Fires which engulfed Mizieb in the Mellieha area, and which raged throughout Saturday and Sunday, destroyed a 50-tumoli swathe of land – six times the size of the Floriana Granaries. Agricultural expert Sammy Vella told Television Malta the destruction of so many trees in one go can also have an effect on the climate as result of the lack of rainfall over the Maltese Islands.
The authorities are carrying out an investigation to identify what could have caused the fires.
Hours after Civil Protection Department personnel, together with volunteers, fought the fires for long hours at Mizieb, the air is still heavy with the smell of burning, and there is a feeling of gloom at the destruction.
According to the Federation of Hunters, Trappers and Conservationists, who manage this reserve, the fires destroyed some 50 tumoli of land.
Sammy Vella explained that it is not just hunters and nature lovers who will be adversely hit, but also the country’s climate.
“The amount of fresh air created, and which helps towards more rainfall, is tremendous. We don’t have many forests to lose in Malta, and one of our problems is the scarcity of rainfall – we sometimes see rain coming down over the sea and not reaching land. We don’t have enough trees to freshen the air enough and cause the rain to come down on the land.”
Mr Vella is proposing the planting of a variety of trees for Mizieb – not just one species.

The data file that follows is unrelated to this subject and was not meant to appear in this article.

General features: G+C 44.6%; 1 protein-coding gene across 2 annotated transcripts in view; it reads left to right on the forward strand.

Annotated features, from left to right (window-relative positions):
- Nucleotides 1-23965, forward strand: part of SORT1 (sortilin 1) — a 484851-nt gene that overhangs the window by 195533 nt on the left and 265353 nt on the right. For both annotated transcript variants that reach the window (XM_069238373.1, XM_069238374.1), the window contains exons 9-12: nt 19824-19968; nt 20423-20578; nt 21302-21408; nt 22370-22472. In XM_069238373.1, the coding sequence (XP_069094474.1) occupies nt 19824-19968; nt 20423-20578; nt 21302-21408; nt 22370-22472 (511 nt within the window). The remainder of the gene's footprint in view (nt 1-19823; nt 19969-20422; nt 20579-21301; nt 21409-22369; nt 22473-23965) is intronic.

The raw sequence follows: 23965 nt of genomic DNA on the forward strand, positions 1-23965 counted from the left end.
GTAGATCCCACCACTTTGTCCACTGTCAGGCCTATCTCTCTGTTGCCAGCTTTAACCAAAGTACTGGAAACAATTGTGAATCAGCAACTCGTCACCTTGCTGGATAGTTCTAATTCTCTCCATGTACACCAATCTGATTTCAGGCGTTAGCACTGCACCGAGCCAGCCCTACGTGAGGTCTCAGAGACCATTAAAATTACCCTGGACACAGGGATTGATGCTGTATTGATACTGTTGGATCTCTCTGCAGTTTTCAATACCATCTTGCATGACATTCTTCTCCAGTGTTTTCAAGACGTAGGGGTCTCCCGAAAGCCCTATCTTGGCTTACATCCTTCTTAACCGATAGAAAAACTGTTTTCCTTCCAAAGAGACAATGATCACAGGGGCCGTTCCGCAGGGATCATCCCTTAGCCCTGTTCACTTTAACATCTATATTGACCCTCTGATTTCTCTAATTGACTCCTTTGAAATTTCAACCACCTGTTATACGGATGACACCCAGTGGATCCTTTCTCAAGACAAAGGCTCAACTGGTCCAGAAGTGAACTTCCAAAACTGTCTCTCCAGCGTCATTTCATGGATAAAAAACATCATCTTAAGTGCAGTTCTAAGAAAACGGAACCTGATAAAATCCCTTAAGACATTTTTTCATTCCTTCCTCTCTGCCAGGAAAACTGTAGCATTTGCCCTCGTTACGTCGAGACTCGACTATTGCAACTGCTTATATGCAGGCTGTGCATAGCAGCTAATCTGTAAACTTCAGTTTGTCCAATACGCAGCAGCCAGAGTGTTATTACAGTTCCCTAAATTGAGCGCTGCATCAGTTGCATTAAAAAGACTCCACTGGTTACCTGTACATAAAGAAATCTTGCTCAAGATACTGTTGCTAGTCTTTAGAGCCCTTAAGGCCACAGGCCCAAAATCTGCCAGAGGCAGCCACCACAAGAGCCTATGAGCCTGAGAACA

“We know that with pines, a spark will set them off, and when they heat up they release resin which is all fuel – fuel combusts and is not easily extinguished, and destroys the tree, so we have to emphasise on other trees not so susceptible to burning.”
Although nothing is excluded, the waste dumped at Mizieb could have been a factor leading to the fire – with FKNK reporting on the amount of waste in the area and appealing for Reserves to be supervised and to have adequate enforcement.
Meanwhile, the Ministry for the Environment, Sustainable Development and Climate Change has asked the Environment and Resources Authority to analyse the damage. The Ministry said in a statement that this should lead to identification of a plan for the area to be regenerated in the best possible way, and through interventions having the least ecological impact.